Alia Bhatt chose a sensitive topic like domestic violence as the debut project for her production house. Instead of making a hard-hitting film on it, the story has been wrapped in the garb of a black comedy. But it is the characters’ hopes, dreams and despair that will remain with you till the end, after the credits roll.
Badrunissa (Alia Bhatt) falls in love and marries Hamza (Vijay Varma) who turns out to be an alcoholic who beats his wife. Her mother Shamshunnisa (Shefali Shah) stays in the same chawl in Byculla and encourages her daughter daily to get rid of her abusive husband. But Alia, like many women, has still not lost hope. She wants to have a baby with her husband, fulfill the dreams she had seen with this man and keeps looking for ways to reform him.
The film might be triggering for a lot of us independent women who wouldn’t put up with abusive behavior even for a day. Darlings will anger you, infuriate you, especially after we have had films like Thappad. But you will have to set aside your ideas of right and wrong and try to understand Badru’s desperation to keep her relationship alive, and wait patiently for the limit of her patience.
The question of right and wrong arises many a times in the film, especially in the climax when Badru has to make a decision that will change her life forever. Throughout the film, there is a tussle playing out between the mother who is in favour of more drastic steps, while the daughter follows her heart, until her last hope is also snuffed out, changing the very core of her beliefs.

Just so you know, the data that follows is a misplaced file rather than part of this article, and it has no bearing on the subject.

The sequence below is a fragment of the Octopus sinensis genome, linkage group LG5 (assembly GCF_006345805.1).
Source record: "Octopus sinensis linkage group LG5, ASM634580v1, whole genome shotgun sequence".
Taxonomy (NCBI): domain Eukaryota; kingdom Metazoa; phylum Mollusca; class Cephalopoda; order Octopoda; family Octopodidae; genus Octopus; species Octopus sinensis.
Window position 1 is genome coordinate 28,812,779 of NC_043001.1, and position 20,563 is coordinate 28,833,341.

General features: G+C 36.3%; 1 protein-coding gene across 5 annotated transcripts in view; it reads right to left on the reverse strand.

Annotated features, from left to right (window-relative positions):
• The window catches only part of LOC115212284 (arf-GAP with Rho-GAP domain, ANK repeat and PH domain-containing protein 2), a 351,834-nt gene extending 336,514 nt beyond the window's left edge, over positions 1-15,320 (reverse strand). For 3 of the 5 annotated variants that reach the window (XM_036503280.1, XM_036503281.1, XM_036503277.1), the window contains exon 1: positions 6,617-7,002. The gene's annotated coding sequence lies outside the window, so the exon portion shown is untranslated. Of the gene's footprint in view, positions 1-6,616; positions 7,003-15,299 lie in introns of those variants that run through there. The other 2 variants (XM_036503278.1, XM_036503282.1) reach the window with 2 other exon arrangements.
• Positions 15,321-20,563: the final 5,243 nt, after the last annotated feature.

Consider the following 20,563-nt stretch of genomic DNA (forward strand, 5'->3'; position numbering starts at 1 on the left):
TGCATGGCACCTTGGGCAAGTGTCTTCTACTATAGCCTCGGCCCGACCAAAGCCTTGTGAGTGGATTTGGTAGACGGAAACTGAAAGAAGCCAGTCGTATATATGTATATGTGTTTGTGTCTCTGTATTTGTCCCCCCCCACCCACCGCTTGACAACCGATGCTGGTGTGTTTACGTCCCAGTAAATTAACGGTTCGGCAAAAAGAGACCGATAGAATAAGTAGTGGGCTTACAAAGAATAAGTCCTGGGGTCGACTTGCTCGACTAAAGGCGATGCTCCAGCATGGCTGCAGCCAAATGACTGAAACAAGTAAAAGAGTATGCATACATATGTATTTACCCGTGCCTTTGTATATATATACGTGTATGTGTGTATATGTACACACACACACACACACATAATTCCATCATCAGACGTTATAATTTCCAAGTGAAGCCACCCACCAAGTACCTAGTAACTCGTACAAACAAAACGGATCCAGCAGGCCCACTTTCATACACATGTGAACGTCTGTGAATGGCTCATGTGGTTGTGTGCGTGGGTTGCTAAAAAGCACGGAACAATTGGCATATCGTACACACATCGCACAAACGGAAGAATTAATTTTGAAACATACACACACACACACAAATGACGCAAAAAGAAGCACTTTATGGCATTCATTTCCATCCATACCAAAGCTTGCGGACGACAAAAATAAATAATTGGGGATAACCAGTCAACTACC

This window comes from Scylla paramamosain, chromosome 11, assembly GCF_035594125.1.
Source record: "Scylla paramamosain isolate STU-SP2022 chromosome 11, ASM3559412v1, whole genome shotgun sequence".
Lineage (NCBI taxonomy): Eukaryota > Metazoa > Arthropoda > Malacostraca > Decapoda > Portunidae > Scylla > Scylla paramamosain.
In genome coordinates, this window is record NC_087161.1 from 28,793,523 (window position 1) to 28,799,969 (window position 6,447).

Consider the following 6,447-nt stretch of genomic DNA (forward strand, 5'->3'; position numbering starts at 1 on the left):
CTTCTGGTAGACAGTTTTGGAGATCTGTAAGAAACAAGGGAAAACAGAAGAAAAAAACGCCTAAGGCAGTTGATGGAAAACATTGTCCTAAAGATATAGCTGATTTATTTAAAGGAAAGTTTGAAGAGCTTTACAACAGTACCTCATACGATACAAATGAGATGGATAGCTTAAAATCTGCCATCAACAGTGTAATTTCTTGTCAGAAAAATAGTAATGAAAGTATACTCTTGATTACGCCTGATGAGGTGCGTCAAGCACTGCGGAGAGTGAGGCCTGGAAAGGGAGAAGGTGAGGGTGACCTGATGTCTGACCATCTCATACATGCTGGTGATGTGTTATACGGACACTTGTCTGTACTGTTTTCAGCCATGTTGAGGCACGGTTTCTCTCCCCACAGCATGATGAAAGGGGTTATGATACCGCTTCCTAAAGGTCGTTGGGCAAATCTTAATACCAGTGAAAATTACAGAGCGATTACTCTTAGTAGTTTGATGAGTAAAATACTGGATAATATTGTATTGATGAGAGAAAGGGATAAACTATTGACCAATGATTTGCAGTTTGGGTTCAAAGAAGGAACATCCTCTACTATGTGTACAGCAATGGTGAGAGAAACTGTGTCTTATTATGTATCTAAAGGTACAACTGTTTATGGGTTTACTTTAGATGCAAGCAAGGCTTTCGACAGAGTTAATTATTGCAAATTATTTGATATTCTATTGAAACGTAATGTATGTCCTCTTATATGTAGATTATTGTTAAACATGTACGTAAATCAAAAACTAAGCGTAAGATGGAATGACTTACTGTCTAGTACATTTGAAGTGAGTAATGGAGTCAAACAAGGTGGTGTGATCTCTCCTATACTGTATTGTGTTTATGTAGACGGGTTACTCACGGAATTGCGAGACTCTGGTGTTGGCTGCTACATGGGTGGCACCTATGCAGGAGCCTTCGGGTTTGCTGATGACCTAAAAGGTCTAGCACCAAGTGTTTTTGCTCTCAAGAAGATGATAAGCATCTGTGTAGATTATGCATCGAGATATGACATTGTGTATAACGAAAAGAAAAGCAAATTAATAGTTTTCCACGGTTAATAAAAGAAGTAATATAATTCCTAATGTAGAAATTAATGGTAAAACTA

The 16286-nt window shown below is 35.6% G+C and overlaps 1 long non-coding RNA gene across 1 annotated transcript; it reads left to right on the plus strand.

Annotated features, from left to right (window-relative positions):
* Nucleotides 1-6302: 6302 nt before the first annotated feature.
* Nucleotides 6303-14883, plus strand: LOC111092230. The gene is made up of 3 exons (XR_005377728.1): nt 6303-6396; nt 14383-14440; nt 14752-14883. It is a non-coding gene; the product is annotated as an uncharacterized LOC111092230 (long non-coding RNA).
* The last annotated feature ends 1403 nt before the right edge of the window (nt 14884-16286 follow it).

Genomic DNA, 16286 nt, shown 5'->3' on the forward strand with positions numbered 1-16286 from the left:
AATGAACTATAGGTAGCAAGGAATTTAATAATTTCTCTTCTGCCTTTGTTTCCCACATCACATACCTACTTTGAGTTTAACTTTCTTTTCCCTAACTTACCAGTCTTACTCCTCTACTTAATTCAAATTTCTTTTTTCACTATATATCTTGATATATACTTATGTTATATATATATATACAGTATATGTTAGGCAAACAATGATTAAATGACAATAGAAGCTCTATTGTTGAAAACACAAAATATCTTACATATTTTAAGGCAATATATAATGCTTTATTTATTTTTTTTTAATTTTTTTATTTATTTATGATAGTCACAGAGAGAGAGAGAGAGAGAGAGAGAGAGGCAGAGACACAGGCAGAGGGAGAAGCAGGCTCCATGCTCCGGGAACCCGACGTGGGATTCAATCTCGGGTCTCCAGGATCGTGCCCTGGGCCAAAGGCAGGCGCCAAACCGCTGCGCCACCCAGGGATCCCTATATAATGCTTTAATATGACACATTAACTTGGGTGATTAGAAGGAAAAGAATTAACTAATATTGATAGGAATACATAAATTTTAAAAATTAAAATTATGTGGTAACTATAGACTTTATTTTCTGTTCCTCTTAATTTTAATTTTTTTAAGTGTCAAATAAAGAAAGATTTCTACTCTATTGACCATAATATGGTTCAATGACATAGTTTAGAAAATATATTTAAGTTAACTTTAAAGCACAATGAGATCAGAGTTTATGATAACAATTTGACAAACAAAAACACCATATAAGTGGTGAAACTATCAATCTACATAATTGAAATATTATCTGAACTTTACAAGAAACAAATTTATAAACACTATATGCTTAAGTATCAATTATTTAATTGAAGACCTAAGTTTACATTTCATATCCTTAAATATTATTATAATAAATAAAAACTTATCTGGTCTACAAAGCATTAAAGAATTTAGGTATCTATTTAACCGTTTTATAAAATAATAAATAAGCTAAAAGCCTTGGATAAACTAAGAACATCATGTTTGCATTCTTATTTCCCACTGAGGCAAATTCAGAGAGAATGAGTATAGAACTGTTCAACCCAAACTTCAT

Alia Bhatt plays her part brilliantly as the gullible wife who believes she can change her husband. She shoulders the film as an actor as well, as is expected from someone who has delivered Udta Punjab, Gully Boy and Gangubai Kathiawadi. There are times when Badru reminds you of Safeena from Gully Boy.
Darlings reminded me of Gangubai Kathiawadi in moments of Badru’s vulnerability – victim of her circumstances but trying to make the most of it. When she is breaking plates after another episode of abuse and Zulfi (Roshan Matthew) comes in to check on her, it reminded me of Afsaan’s affection for Gangu. But there is a twist in the story here as well.
Vijay Varma seems to have become a master of grey-shaded characters, shedding crocodile tears to get his way, switching from loving husband to a violent demon in the blink of an eye.
Shefali plays a practical mother who is trying to show her daughter the reality of her marriage. She pulls off the quirky role with ease, and is the main source of comic relief in many scenes. Alia and Shefali are totally entertaining as mother and daughter on screen.
Alia Bhatt, Shefali Shah and Vijay Varma’s performances are the brightest parts in this otherwise grim reality that the film represents.
Despite being a black comedy, the film has no elaborate or hilarious comic scene, and mostly remains an emotional affair. The production design and attention to detail is commendable, as is the pace of editing. Director Jasmeet K Reen has done a good job of telling the story without going into too many complications, while also maintaining a sense of dread all through the narrative. Some of the well-directed scenes are the build-ups to episodes of violence between Hamza and Badru. Darlings has good situational songs like La Ilaaj, Bhasad, and Pleaj, which capture the mood quite well.
Darlings might not be the best black comedy out there, but it definitely is worth a watch, especially if you are looking for stories about strong women taking charge of their own lives.